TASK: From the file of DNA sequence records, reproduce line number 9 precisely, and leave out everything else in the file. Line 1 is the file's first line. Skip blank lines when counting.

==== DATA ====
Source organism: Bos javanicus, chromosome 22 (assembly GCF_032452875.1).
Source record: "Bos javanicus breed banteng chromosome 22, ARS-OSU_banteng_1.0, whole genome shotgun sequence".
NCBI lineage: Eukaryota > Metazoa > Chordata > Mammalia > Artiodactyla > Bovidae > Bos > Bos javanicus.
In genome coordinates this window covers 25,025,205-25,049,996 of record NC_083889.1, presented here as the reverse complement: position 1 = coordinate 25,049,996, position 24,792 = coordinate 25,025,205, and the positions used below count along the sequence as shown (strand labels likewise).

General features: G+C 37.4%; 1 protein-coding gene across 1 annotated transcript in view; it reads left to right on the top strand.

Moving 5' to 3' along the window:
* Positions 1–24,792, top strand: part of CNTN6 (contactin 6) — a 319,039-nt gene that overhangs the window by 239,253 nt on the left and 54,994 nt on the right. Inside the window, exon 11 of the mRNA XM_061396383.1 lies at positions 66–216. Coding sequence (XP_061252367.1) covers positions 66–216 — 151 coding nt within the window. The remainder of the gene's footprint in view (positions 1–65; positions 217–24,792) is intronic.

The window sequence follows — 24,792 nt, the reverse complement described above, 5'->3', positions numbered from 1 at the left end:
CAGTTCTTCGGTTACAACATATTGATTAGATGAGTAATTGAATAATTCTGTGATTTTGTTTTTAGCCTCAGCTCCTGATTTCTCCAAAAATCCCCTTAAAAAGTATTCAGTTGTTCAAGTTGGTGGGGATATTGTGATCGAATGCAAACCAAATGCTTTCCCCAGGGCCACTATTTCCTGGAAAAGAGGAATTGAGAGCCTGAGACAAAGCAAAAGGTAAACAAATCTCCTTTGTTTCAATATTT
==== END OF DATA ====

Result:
CAGTTCTTCGGTTACAACATATTGATTAGATGAGTAATTGAATAATTCTGTGATTTTGTTTTTAGCCTCAGCTCCTGATTTCTCCAAAAATCCCCTTAAAAAGTATTCAGTTGTTCAAGTTGGTGGGGATATTGTGATCGAATGCAAACCAAATGCTTTCCCCAGGGCCACTATTTCCTGGAAAAGAGGAATTGAGAGCCTGAGACAAAGCAAAAGGTAAACAAATCTCCTTTGTTTCAATATTT